Mozilla News Beat, May 21, 2021
Welcome to the Mozilla News Beat, a glance at the internet news of the week in order of best-to-worst. Enjoy!
Pro wrestling is a lot more cuddly than we remember. One pet owner noticed their pets’ penchant for playing with each other in a way that resembled wrestling. They took things to the next level with a proper arena for it. Take a paws and watch this video.
Writing a sentence on a computer using just your mind sounds impossible, but researchers are working to make sentences written via thought an actuality. Experts have combined machine learning with a brain-computer interface that detects one’s thoughts as they picture writing out letters. It then translates those letters into on-screen text. If the tech gets good it could be game-changing for people with physical disabilities.
Great Tech, Great Responsibility
It seems like tech continues to affect more facets of our lives with each passing day. That’s why it’s more important than ever to make sure those creating new technology are doing so with ethics in mind. Mozilla teamed up with schools to create a playbook, offering ways to integrate ethics into computer science education.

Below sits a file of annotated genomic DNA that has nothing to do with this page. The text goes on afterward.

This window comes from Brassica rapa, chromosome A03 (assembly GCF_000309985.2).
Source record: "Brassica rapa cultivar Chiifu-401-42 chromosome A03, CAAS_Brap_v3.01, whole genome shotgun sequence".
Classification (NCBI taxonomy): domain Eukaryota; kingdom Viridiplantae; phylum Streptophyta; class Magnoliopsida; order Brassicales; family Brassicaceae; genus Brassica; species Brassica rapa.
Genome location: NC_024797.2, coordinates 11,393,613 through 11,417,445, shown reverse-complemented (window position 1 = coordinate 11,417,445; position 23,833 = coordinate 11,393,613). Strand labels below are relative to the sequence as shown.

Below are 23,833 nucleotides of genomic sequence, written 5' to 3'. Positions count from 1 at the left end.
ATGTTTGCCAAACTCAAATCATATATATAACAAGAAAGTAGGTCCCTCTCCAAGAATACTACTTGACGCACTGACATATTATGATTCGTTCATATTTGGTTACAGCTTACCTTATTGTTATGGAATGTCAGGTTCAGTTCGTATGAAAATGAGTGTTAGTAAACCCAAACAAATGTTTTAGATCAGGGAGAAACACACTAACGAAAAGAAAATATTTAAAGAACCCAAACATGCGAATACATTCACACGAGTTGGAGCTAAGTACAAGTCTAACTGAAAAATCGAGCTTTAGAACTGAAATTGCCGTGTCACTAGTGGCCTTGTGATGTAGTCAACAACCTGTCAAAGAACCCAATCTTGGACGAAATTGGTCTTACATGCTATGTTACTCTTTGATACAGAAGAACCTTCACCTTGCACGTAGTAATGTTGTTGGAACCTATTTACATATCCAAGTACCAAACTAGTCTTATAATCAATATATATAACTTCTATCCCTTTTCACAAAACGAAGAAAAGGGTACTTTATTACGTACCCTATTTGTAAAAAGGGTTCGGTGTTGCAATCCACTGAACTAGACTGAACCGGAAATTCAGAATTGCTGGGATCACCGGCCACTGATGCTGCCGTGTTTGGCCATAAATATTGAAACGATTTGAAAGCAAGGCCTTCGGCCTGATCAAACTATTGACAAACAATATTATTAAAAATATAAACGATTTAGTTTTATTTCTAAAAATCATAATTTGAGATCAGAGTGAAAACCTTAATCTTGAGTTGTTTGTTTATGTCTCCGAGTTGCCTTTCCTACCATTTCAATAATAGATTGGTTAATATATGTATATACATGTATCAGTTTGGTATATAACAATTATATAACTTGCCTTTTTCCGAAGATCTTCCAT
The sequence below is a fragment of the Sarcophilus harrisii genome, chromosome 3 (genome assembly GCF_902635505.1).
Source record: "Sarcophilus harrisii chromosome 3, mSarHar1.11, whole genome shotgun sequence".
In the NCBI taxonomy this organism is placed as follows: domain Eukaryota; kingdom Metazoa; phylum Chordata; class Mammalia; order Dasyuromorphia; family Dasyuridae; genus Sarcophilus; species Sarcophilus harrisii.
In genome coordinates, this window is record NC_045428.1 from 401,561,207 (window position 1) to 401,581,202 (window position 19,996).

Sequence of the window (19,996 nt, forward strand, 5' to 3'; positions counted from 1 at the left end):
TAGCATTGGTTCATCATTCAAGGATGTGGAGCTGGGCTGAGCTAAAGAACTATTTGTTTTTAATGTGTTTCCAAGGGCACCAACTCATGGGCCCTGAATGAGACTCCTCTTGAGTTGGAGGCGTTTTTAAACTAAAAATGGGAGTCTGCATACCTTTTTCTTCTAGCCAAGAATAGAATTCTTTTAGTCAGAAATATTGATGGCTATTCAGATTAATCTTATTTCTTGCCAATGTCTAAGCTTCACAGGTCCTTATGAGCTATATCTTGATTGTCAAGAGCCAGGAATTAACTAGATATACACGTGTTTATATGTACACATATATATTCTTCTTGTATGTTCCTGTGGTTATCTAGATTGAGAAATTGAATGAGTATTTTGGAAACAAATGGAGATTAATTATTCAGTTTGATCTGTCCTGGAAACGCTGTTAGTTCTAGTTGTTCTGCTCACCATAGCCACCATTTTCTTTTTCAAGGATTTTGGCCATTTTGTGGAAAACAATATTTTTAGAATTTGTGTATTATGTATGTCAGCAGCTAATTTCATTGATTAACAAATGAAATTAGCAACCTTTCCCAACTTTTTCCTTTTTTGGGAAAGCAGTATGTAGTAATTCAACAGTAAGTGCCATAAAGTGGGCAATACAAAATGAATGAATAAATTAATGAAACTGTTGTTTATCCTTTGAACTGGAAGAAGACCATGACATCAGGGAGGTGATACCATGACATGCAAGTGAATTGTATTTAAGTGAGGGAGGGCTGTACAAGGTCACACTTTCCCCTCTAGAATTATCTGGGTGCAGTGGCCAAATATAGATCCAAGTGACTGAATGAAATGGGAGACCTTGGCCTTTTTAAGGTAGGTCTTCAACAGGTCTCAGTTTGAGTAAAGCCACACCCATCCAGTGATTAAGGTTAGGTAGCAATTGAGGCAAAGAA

It’s no secret that, traditionally, cameras were calibrated with light-skinned subjects in mind. New efforts by Google seek to flip that practice on its head. At the company’s I/O 2021 announcement this week, Google noted that it’s working with a diverse team of photographers, artists and designers to properly accommodate dark skin and curly and/or wavy hair textures.
Privacy Meets Policy
So, here’s a thing: BuzzFeed found President Biden’s Venmo account. For years, Mozilla has urged Venmo to rethink what is set to “public” by default. Many have talked about this in relation to transactions, but a recent report notes that this should apply to friends lists too. But because friends lists can’t be hidden, the publication was able to determine which Venmo account belonged to the U.S. president.
As schools begin to reopen, companies like Motorola and Verkada are doing their best to convince schools to implement their surveillance tech into classrooms and hallways. School surveillance may have more dire consequences than many realize. Studies show that students at high surveillance schools were more likely to be suspended, have lower math scores and less likely to go to college.
As Israel-Palestinian unrest rages on, a report from Reuters reveals how Palestinians based in the neighborhood Sheikh Jarrah are seeing their social media protest posts removed from places like Instagram and Twitter. Both sites admitted that automated systems were at fault for many of the posts’ removal. Advocacy groups like Access Now, 7amleh and more have pushed back, demanding that Instagram and Twitter be transparent about the moderation policies being used on the content on their sites.
The News Beat
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